In the discussion about limited resources and energy saving in sewage treatment plants innovative sewage treatment methods are increasingly becoming a focal point. In Germany, there are about 1,200 sewage treatment plants which are designed for 10,000 to 50,000 PE, about one third of them have a sludge digester. Thus, there is a potential of about 800 sewage treatment plants that remains for a change from aerobic sludge stabilisation to processes with anaerobic sludge stabilization.
Spent hops and general brewery wastewater are natural by-products of the beer-making process and must be reused or disposed of accordingly. Some brewers are charged substantial fines for dumping high-solids wastewater into the city sewer system. With Parkson Rotostrainers, over 90% of the Biological Oxygen Demand (BOD) of wastewater can be filtered out, greatly reducing the city sewer charges. Many breweries can even sell much of the spent grain and other captured solids to local farms as livestock feed, thereby profiting on an otherwise ‘waste’ product.
Scum is not a substance that anyone in a wastewater treatment plants wants to deal with. Scum, the greasy substance that floats to the surface of clarifiers, gets nastier as it accumulates. Some smaller wastewater treatment plants mix their scum back into other processing streams while other larger plants treat their scum separately. The City of Fort Worth takes a unique approach in managing its scum and now turns what was once a liability into an asset.
The City of Dixon, Illinois, located 100 miles west of Chicago, went on-line with an upgraded 4.5 MGD wastewater treatment plant in February 2002.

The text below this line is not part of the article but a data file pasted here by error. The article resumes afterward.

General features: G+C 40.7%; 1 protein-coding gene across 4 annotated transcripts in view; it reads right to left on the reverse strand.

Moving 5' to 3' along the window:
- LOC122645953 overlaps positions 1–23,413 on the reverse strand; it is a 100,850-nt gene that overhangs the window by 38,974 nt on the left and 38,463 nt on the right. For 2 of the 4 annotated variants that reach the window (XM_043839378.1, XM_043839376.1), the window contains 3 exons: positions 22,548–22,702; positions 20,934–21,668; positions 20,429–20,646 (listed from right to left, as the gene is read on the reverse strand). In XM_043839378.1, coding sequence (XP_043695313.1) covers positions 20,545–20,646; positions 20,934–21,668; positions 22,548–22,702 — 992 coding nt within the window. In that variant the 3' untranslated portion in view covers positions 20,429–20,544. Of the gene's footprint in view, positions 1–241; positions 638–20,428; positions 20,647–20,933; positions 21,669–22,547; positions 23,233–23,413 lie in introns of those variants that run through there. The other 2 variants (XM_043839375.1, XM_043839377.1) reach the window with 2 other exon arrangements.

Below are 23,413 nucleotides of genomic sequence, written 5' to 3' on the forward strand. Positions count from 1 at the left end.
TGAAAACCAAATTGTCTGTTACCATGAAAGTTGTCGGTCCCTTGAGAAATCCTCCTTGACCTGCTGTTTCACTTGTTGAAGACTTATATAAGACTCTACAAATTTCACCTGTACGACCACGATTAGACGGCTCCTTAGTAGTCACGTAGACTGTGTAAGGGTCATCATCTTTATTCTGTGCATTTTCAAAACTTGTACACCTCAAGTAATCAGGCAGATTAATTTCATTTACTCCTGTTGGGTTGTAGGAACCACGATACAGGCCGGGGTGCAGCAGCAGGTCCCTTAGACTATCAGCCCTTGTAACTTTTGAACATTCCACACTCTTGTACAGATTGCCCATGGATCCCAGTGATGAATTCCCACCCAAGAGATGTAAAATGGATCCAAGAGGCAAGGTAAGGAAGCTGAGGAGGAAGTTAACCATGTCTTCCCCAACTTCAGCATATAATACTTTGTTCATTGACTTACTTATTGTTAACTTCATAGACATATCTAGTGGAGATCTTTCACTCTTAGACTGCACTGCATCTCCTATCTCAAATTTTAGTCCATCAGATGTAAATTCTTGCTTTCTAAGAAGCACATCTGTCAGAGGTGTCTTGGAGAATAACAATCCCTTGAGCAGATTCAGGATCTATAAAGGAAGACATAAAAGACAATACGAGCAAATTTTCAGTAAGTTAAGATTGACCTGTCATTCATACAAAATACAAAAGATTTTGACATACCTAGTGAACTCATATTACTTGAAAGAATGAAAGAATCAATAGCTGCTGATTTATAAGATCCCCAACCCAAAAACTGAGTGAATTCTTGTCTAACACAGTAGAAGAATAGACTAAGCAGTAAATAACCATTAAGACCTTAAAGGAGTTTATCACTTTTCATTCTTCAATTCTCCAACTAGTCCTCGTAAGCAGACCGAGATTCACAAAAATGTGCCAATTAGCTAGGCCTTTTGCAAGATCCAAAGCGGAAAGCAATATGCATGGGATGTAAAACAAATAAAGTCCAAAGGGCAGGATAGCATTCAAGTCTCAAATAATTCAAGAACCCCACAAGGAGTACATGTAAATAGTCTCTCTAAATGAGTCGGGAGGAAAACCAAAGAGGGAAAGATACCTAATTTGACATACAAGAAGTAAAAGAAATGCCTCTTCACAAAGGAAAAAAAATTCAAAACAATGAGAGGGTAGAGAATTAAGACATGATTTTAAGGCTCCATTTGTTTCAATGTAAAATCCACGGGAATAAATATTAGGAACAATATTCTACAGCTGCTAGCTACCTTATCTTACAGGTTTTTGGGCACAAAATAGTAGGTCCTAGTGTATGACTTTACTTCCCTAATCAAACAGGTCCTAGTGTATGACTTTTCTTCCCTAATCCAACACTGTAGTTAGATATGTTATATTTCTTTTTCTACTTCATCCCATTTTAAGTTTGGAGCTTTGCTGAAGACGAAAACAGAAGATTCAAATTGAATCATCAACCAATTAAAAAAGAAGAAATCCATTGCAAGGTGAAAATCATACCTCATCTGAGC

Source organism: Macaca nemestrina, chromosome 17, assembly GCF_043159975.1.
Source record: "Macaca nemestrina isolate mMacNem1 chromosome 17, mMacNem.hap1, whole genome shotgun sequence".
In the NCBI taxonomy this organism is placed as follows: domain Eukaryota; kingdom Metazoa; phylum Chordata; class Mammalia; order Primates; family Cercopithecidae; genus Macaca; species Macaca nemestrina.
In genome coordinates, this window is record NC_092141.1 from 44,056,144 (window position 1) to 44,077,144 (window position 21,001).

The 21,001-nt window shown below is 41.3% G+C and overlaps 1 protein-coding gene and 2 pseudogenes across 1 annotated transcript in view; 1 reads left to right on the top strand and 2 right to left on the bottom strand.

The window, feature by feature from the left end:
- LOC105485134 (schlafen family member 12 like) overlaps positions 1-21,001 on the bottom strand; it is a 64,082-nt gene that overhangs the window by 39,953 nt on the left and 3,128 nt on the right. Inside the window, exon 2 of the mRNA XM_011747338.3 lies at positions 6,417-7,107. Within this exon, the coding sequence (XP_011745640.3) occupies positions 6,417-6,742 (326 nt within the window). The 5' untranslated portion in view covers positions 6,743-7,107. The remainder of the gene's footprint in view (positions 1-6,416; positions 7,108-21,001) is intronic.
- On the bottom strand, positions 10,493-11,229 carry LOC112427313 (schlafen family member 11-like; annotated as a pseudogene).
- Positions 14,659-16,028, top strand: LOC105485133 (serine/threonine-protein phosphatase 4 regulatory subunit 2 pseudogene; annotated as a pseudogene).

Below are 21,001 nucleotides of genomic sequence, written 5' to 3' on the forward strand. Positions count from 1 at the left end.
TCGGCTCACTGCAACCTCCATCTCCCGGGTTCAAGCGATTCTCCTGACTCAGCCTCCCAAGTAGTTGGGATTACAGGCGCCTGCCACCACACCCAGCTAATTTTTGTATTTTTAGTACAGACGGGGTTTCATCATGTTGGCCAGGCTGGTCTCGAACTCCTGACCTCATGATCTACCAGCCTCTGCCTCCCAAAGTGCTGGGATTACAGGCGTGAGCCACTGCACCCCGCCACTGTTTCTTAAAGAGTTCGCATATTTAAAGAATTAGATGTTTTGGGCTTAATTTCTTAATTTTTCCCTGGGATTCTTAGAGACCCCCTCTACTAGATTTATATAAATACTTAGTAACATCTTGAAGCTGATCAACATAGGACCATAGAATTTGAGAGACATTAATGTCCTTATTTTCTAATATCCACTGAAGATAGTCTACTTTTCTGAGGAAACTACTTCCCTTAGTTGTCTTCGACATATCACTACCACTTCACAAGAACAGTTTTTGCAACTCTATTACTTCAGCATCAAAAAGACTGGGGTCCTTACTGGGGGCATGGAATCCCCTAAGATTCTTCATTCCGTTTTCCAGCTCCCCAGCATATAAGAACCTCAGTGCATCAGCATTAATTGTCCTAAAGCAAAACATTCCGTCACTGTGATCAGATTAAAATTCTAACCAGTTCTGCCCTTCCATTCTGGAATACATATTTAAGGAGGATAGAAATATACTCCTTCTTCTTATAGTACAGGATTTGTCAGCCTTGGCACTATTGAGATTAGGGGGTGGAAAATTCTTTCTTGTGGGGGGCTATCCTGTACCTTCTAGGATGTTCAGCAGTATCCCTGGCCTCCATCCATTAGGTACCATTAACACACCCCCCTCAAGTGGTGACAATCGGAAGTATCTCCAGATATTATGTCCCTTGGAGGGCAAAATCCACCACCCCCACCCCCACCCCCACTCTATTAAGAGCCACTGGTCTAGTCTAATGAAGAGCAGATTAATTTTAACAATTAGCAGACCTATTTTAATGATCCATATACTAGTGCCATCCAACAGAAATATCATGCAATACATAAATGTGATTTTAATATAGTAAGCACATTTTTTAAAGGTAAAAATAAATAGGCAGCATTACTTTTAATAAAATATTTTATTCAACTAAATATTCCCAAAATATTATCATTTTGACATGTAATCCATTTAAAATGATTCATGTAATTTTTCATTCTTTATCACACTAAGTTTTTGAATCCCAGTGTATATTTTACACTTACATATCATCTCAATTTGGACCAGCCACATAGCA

Oostburg’s Black River Falls facility is a lean operation with limitations in space for screening technology and in the staff resources available to manage, maintain and report on the Village’s processes. Even though space was limited, Oostburg knew that putting a headworks screening solution in place would improve their operational efficiency. Oostburg found the perfect solution using the Huber Technology RoK4 confined space vertical screen.
In 1997, back before text messaging and cell phones, Duperon Corporation installed the FlexRake® FP Full Penetration Coarse Bar Screen into its first wastewater treatment plant at the City of Adrian, Michigan. The same equipment is in operation today, with all of its original components, with the exception of a motor/drive head bearing replacement.
Billerica, Massachusetts embodies an ideal American suburb – picturesque streets, quaint houses, inviting storefronts and a central city square perfect for socializing with fellow neighbors and visitors. Located just 50 minutes north of Boston, Billerica is also a prime spot for young families who want the convenience of a close-by city with the atmosphere of a restful community.
Cherokee County, GA, conducted an extensive on-site pilot evaluation of several available process options and technologies, including various plate settler designs. Read the full case study to learn how enhanced nutrient removal (ENR) integrated design continues to deliver water quality of <0.1 mg/L Ammonia, <0.07 mg/L Phosphorus and <0.5 NTU. Not only does the WWTP consistently meet EPA direct discharge limits on BOD, Total Nitrogen, Phosphorus and Turbidity, but these final effluent values readily exceed surface water discharge permits levels.
The Coors Brewery facility in Golden, Colorado utilizes the Duperon® FlexRake® FPFS to treat the process influent resulting from their brewing operation.
“Our main priority was to find a piece of equipment that we could turn on and forget about.”
The McManis Family Vineyard is surrounded by rural land in Ripon, California. All water on-site is courtesy of the vineyard’s own well system. With no access to city facilities, the matter of managing the site’s waste falls to the Duperon® FlexRake® FS Winery Model.
Among the pump stations managed by Branford, CT, is a long-term problematic station located at Burban Street. There were two primary problems at this station: 1) clogging from modern day trash and raggy, stringy materials, and 2) fats, oils, and grease (FOG) from a nearby nursing home and restaurants, which accumulate and float on the water surface, resulting in a horrendous mess.